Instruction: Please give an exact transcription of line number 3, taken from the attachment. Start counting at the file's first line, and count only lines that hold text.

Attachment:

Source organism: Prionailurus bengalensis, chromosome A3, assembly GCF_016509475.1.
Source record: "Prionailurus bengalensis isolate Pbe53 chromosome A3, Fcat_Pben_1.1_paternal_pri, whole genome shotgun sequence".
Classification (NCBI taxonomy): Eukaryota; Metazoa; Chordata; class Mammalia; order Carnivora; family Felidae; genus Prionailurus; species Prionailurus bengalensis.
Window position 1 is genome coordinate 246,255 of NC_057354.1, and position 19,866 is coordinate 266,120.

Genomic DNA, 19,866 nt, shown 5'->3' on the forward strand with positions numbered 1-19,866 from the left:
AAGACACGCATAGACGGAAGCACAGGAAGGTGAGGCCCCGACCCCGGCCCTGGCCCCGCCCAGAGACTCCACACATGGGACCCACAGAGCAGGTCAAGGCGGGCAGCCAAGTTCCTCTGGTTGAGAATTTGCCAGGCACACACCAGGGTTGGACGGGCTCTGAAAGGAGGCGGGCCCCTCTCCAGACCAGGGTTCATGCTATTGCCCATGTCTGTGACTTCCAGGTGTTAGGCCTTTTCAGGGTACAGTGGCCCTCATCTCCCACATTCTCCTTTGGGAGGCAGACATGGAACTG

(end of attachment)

Classification (NCBI taxonomy): Eukaryota; Metazoa; Chordata; class Mammalia; order Carnivora; family Felidae; genus Prionailurus; species Prionailurus bengalensis.